John Hathaway In the last 90 days, the price of gold increased 25%, from around $440 to $550. In contrast, it took three years from its bear market low in 1999 for gold to sustain a 25% rise. The shrinkage of time from three years to 90 days to muster a 25% move signifies that the gold market is evolving. The advance is becoming more dynamic and it is certainly making a lot more noise than those early days, when if I recall correctly, it was more interesting to watch the grass grow. Bull markets can be divided into four phases: the beginning, the end of the beginning, the beginning of the end, and the end. In terms of the road map for gold, I believe the current phase marks the end of the beginning. The "stealth" phase of the gold bull market ended with the fireworks of the last 90 days. The elapsed time of that first phase was the five years from August of 1999 to August of 2005.
Noisy and dynamic market behavior is necessary to attract new money flows. That is what is taking place. More people are talking about it. Media awareness has increased. What is curious is that few can offer explanations as to what is propelling the advance. Many are still on the side lines, frozen in place for fear that it is "too late". Not to worry, many of these will become buyers as the price advance continues and the reasons become more apparent. Finally, when everyone knows the reasons and it becomes obvious why gold is advancing, it will be mark the final days of the bull market. In my opinion, those days are still well ahead of us, both in terms of time that must elapse and the magnitude of price appreciation.
It is ironic that many who had been invested in gold for years cannot stand this new-found prosperity. They see current strength as a fleeting opportunity to cash in.
When I first started writing about the gold market, I thought the gold price could eventually reach four digits (The Investment Case for Gold-January 2002; archived on www.tocqueville.com). That seemed incredible at the time, because, if right, gold would triple. With gold trading at $560/oz as of this writing, $1,000 doesn't seem so far-fetched.
As the bull market has evolved, so has my thinking. Four digits no longer seems like a stretch to me. Rather, it would seem that gold would be correctly priced at $1,000, just to catch up to other commodities like oil, base metals, natural gas, and platinum. We calculate the market cap of all above ground gold, including central bank reserves, equals about 1.4% of global financial assets. In 1934 and 1982, when investor stress reached extreme readings, that percentage was between 20% to 25% (see graph).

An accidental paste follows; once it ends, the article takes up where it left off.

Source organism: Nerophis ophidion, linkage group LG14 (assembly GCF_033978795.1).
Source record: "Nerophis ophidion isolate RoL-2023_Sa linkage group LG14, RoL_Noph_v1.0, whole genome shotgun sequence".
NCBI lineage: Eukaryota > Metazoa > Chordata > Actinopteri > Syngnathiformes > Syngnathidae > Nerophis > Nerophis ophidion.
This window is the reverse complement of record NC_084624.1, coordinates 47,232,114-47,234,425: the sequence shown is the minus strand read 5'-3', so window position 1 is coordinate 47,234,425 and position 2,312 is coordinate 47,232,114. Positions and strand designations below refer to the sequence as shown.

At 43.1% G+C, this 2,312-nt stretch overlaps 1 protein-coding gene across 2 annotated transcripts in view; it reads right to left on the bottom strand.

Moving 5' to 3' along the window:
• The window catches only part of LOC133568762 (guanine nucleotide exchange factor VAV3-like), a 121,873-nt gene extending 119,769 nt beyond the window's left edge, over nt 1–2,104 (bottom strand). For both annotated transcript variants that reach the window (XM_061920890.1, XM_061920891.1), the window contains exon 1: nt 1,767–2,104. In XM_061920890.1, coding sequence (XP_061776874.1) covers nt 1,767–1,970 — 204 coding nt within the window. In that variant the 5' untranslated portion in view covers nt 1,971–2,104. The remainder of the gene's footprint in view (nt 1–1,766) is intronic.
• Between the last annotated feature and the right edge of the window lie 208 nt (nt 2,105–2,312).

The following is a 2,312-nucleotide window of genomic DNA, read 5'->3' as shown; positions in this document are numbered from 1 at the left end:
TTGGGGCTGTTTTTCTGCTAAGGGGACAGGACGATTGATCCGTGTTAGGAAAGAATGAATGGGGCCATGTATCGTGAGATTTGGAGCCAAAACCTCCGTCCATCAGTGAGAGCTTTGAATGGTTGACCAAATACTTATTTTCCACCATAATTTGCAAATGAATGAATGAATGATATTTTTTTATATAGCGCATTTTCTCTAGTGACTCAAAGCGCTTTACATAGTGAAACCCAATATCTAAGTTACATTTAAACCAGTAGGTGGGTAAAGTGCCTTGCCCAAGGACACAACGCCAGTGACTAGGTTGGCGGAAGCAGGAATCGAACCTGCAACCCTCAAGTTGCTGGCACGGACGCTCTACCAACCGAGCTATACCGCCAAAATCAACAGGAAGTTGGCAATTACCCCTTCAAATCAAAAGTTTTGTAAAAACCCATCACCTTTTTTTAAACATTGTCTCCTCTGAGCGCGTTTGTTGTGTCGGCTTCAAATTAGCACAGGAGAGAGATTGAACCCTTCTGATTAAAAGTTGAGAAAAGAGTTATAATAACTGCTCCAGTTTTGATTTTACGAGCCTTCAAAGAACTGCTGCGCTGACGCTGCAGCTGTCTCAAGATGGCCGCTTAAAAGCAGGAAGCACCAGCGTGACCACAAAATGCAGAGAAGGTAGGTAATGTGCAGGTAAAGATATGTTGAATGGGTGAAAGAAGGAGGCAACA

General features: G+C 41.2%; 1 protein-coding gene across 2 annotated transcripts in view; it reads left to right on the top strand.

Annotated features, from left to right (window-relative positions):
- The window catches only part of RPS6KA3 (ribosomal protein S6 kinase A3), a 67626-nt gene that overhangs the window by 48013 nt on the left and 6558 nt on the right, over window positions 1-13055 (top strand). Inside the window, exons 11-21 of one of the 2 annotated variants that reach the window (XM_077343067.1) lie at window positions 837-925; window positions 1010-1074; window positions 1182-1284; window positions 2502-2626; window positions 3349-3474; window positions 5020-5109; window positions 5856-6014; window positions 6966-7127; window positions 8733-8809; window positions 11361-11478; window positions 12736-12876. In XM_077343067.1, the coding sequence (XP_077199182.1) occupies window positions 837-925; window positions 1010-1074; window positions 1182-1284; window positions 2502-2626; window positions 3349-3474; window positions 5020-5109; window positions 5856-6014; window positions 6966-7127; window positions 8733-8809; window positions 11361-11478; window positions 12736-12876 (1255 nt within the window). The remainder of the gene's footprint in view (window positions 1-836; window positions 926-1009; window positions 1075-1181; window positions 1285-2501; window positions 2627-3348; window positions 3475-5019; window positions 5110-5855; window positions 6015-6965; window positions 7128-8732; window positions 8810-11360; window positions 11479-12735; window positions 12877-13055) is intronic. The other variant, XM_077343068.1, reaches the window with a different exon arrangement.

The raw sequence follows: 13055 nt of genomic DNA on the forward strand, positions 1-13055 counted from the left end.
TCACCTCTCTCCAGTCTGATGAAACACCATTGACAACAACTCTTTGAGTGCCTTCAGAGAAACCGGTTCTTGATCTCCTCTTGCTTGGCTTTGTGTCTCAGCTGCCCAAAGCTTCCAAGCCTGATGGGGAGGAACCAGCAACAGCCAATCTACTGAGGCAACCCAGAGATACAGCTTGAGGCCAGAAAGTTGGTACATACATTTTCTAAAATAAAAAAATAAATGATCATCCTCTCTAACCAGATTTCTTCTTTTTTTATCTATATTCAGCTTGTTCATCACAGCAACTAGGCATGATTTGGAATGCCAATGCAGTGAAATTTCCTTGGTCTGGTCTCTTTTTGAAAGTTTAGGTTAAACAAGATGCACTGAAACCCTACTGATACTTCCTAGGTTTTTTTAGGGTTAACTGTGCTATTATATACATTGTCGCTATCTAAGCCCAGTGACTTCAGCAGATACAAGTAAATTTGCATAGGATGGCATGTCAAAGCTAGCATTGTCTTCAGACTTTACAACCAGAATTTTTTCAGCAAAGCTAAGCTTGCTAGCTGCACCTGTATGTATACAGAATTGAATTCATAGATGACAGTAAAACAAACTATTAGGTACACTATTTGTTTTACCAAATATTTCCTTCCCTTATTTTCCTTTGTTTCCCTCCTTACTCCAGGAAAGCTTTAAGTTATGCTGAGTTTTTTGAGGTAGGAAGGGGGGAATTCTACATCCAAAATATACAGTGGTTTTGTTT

The current very low ratio indicates complacency and suggests that gold could double even if worst case macro economic and geopolitical scenarios fail to materialize. If they were to materialize, the potential for gold would go well into four digit territory. Macro and geopolitical nightmare scenarios are probably motivating some capital flows towards gold. However, we estimate these represent a small fraction of what is driving the price. In terms of investment rationale, it is still possible, and in fact quite commonplace, to make a benign, even Panglossian, case for gold's advance: global asset rebalancing towards "hard assets", of which gold is only a bit player, an incidental subset; continuing prosperity in Asia where there is a cultural affinity for the metal; high cash flow to oil producing countries, many of whom don't particularly like dollar assets; the resounding success of the gold ETF (GLD-NYSE), which enables risk averse investors to buy the financial insurance that gold represents cheaply and efficiently (and in a little over one year has become the 14thlargest holder of gold in the world); and the recent disappearance of the central banking community as sellers. With respect to global capital markets, it is possible to say that complacency reigns. Eventually, gold will advance for reasons that few are will to talk about: a resumption of the bear market in equities, a slide in the US dollar, and a credit squeeze that could deflate the world economy. In the US, a slowdown in housing is just beginning to materialize. Consumer spending is poised to weaken. How will the Fed respond? One can be certain that their actions will not comfort foreign holders of US dollar denominated reserves.
Our portfolio contains optionality to gold that has yet to surface. With significant exposure to small cap exploration and development companies, we stand squarely in the path of an impending takeover frenzy as large cap producers decide to reprice the economic potential of reserves assuming $500 gold. When they do so, they will abandon their timid ways and become voracious acquisitors of small to mid cap companies. We are seeing early signs of this, and expect this change in behavior to become more evident as the year progresses.
John Hathaway is portfolio manager of the Tocqueville Gold Fund.